Monday, May 21, 2007

Wait ... It Shields What?

For the past week, I had been hearing a rattling sound from the back of my car. It sounded like a loose exhaust pipe. I took a quick look under the car, saw nothing dragging on the ground, and made a note to take the car in and have the noise checked out.

Yesterday, I was up at State Park, where the roads are not the best, and the rattling was pretty noticeable. So when I got home yesterday (ok, ok, after I got home, did a little painting, listened to the radio, drank a couple beers, etc., etc.) I got down on the ground underneath the car and really looked at it. And there was this big piece of aluminum shielding under there that had come completely unbolted and was just kind of ... hanging there, supported by other car parts. Ooops!

I took the Parkway into work this morning, so as not to have this big piece of metal come flying out of the back of my car while going 70 on Route 17, and dropped the car off at the muffler place around the corner.

The guy at the muffler place called about an hour later (Miracle #1. The first rule of mechanics is you never, never call the customer. Let them sweat it out and call you.). He said that the piece of aluminum was the rear heat shield, that it was too deteriorated to re-bolt, and that I really didn't need it anyway, so they had removed it, my car was ready to be picked up, and there would be no charge. (Miracle #2. Hallelujah!)

So as soon as I got off the phone, I started wondering. Because God forbid I ever take somebody's word for something and just let it drop. Oh, no. So I wondered, if I didn't need the heat shield, why was it there in the first place?

Now, I am not totally ignorant when it comes to cars. Just almost totally ignorant. I do know how to check the oil, the radiator fluid, and the windshield wiper fluid, and I do check the air in the tires. I know more about replacement parts than I ever wanted to know (crankshaft positioning sensor, anyone?) I had always assumed that the heat shields were there to protect certain parts of the car from the heat that other parts of the car produced. So, logically, if a certain heat shield was to be, say, removed and not replaced, another part of my car could potentially burst into flames. I know, I KNOW, but that's the way my little hamster wheel of a mind works. Don't trust the guy who does this for a living! Worry yourself endlessly about something that is not going to happen!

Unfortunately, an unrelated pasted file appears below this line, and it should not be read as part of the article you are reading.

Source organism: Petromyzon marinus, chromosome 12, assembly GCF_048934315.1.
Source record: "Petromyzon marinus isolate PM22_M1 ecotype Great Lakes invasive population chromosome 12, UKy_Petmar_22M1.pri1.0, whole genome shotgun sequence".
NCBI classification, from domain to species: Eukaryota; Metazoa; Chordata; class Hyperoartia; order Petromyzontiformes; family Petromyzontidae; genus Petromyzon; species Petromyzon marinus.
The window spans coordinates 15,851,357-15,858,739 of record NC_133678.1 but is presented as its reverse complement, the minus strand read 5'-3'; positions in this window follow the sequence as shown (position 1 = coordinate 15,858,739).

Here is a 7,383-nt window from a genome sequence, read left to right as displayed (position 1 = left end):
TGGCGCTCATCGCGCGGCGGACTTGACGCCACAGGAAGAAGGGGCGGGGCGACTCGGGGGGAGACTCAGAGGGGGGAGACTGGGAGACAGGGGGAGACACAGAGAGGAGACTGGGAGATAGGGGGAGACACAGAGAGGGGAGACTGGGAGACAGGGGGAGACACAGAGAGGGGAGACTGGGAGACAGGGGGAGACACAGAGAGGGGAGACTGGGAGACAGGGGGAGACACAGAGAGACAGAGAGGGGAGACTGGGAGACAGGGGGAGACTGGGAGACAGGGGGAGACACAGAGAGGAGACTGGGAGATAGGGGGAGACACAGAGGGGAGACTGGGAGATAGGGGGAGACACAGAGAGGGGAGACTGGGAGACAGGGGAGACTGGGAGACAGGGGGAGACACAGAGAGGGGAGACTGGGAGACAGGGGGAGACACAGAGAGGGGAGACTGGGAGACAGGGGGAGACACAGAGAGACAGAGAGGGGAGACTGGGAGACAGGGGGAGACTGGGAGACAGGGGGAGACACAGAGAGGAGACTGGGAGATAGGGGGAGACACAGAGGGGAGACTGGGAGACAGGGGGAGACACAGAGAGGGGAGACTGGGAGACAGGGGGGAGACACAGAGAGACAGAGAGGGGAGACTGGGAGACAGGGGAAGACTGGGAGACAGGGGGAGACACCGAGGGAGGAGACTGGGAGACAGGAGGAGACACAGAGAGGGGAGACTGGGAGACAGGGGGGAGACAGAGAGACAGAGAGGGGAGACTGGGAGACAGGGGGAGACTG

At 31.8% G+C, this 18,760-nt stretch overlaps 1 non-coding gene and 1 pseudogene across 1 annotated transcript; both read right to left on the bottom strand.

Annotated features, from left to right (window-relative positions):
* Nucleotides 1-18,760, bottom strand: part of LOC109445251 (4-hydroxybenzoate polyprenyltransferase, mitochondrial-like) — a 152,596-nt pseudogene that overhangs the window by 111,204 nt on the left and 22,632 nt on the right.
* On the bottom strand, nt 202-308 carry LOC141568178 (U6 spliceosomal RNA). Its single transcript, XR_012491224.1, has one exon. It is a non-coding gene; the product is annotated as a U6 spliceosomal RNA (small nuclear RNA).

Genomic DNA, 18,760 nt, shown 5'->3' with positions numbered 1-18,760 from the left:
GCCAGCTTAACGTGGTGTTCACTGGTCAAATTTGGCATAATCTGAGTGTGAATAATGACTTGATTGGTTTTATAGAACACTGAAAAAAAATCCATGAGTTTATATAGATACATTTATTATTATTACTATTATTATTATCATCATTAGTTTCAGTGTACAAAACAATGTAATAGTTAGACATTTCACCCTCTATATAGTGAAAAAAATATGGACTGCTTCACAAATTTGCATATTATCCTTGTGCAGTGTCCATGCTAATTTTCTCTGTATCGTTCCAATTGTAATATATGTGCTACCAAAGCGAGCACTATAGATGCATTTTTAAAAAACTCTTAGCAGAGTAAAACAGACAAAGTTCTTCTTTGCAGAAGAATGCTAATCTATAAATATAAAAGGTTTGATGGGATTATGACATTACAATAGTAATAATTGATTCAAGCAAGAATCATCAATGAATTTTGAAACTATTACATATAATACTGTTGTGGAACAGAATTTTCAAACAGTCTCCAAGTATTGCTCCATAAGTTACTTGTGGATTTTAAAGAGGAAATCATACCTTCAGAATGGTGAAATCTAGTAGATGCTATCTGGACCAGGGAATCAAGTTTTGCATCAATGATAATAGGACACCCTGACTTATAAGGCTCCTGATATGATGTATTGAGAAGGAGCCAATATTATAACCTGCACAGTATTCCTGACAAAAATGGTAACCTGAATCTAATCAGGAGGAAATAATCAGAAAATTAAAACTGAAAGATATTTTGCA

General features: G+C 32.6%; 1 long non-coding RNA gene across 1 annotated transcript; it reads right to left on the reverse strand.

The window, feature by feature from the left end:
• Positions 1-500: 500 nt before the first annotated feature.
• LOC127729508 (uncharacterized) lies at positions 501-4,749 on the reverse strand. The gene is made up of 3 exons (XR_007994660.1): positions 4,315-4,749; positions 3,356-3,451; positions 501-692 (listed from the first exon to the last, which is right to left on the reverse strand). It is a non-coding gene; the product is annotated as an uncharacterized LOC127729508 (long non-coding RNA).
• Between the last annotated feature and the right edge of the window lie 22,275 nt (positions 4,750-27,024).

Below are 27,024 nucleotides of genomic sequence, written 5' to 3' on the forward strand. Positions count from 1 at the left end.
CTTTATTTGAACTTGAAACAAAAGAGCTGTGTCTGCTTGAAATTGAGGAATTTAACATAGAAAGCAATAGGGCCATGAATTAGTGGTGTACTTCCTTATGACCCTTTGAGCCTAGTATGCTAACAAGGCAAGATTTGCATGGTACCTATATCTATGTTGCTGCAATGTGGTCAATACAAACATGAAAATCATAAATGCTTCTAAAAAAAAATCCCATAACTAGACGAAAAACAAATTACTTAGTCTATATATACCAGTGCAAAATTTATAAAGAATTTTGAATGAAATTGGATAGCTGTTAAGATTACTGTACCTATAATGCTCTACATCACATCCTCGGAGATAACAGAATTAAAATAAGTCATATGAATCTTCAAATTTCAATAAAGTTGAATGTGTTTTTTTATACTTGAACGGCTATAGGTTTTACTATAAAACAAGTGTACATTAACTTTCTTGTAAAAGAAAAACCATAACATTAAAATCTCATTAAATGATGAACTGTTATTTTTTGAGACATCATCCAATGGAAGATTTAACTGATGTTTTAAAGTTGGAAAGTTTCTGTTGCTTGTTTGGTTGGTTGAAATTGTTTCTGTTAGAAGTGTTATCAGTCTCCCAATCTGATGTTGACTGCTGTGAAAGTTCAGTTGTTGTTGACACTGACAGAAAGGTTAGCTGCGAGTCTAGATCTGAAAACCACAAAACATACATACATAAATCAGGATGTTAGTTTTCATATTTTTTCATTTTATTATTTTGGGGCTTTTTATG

So I asked the guys at work, who were kind enough not to laugh out loud (at least to my face), and they explained that this particular heat shield was meant to shield the ground beneath the car from the heat of the exhaust pipe. And that I should probably not park in any fields, so as not to inadvertently start a brush fire, but otherwise I was ok.

So the car is fine, my mind can now rest (mental note: don't park in fields), and best of all, it was free! Yay!

Uh oh. Here goes the hamster wheel. The guys at the muffler place have been known to, let's say, loosen up stuff while they're working. Which means that a week or two after you get your car back, something else goes wrong.

But for now, all is well! Relax.

2 comments:

Anonymous said...

I used to own a Ford Escort. Escorts were famous for dropping the back bolts of their heat shields when the cars got about four years old, leading to what I refer to as the 'Escort noise'. (A scraping rattle that disappears as you hit second gear, as the aluminum piece is lifted by the wind pressure under the car. They all sounded like that.) I finally crawled under mind and just wiggled it back and forth until it fell off.

If the mechanics didn't screw you on the shield, they probably aren't going to monkey with the car. They already had a chance to take you and didn't.

- bridgett

Rockycat said...

I used to have a Ford Escort, too! If you wanted to slow down, you didn't need to hit the brakes -you just had to turn on the air conditioning!